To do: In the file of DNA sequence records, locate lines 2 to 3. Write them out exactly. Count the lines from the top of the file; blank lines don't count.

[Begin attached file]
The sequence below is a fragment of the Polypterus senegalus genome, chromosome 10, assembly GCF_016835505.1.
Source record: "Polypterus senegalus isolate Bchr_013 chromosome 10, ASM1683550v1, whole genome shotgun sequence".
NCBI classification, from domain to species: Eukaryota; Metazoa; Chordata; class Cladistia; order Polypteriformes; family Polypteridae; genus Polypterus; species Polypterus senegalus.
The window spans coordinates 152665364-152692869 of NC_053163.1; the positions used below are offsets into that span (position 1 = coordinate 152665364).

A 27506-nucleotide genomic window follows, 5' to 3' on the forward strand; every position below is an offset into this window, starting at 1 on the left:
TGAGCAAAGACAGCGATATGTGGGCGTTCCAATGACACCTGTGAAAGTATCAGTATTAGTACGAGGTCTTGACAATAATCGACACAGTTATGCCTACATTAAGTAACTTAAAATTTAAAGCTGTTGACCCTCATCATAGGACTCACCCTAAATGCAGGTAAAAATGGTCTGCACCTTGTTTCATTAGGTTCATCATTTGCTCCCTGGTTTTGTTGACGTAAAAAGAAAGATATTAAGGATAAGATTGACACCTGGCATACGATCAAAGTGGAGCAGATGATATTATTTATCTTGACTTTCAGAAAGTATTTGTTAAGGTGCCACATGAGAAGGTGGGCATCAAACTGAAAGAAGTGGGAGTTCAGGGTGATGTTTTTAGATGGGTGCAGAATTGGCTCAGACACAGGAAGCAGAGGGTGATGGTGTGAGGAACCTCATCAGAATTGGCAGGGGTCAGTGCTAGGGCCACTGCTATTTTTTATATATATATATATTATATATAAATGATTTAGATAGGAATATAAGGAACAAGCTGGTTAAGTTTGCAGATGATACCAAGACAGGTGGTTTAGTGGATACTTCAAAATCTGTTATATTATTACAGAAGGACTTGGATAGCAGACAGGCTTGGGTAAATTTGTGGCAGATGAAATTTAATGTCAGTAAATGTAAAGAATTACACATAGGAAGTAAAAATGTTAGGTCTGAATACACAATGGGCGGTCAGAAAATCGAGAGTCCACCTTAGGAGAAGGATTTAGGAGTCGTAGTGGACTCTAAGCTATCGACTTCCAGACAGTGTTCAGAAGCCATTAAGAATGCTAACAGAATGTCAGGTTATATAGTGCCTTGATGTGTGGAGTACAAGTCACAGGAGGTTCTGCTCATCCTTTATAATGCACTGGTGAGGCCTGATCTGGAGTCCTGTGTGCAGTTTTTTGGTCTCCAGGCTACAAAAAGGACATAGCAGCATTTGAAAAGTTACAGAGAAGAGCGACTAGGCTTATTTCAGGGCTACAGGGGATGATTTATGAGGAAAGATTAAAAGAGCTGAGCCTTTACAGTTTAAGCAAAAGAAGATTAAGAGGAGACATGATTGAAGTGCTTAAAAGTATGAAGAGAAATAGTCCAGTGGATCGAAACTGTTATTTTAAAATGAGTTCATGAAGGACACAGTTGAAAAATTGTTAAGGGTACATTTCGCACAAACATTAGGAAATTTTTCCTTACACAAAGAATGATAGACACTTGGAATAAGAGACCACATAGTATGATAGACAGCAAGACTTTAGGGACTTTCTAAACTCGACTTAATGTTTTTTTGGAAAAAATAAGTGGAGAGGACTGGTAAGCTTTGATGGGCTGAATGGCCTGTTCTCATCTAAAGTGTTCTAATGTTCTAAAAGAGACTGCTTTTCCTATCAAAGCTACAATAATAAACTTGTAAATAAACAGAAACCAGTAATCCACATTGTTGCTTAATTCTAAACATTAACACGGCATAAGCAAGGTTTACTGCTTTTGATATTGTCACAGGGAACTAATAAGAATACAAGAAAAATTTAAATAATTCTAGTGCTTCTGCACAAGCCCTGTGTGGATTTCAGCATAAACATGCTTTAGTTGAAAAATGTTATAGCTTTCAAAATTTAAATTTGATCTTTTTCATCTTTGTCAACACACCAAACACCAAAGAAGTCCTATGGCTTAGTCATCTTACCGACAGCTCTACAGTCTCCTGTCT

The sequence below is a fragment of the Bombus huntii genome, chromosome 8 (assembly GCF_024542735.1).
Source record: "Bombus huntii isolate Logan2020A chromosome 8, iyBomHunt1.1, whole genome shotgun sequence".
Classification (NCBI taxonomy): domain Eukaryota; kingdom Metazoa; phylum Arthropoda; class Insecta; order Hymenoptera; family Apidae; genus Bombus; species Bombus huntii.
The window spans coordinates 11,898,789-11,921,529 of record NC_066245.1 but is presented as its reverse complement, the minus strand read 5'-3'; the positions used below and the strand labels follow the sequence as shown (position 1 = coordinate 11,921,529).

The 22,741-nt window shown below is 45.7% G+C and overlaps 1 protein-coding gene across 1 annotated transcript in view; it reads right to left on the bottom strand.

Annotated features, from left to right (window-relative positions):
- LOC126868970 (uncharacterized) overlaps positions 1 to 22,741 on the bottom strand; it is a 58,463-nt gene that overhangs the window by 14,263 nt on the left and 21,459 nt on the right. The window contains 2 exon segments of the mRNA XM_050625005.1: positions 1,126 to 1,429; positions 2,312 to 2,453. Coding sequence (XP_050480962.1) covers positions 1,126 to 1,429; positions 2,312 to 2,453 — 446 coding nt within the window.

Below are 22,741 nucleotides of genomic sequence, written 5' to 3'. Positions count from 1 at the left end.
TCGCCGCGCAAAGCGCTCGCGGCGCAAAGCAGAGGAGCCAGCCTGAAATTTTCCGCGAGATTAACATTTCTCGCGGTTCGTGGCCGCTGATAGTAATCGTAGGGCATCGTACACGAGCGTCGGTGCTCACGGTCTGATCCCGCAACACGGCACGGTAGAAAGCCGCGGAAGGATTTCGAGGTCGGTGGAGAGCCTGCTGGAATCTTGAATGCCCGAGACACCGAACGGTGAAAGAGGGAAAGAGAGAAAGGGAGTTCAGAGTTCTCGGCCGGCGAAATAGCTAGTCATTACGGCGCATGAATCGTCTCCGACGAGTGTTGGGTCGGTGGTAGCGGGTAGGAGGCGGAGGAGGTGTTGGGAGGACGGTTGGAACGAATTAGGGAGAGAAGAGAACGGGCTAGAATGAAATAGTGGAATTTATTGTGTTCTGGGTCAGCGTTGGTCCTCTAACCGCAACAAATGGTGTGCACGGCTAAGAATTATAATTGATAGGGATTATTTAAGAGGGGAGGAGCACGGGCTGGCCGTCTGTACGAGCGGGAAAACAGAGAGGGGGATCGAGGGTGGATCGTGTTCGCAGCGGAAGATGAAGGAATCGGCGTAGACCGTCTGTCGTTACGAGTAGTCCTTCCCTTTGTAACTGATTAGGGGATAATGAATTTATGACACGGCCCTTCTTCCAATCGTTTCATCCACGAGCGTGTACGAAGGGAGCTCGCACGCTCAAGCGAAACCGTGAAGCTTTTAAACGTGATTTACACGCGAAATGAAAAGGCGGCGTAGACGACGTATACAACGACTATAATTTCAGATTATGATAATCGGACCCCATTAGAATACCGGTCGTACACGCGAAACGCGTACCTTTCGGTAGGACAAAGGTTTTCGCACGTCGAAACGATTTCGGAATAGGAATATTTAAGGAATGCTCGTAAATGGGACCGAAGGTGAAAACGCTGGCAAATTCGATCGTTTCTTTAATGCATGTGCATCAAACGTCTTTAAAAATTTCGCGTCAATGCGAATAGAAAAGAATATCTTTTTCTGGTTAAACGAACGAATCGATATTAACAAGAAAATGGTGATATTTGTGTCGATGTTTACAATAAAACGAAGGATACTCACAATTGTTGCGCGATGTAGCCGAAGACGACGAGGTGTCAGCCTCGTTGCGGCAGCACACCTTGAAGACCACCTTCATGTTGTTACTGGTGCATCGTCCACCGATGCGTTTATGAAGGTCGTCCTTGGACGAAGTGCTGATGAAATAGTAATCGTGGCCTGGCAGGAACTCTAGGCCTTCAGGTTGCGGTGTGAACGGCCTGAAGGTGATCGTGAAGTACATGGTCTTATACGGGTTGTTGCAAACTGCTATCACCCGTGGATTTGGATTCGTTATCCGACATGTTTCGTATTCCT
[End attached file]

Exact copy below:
Source record: "Polypterus senegalus isolate Bchr_013 chromosome 10, ASM1683550v1, whole genome shotgun sequence".
NCBI classification, from domain to species: Eukaryota; Metazoa; Chordata; class Cladistia; order Polypteriformes; family Polypteridae; genus Polypterus; species Polypterus senegalus.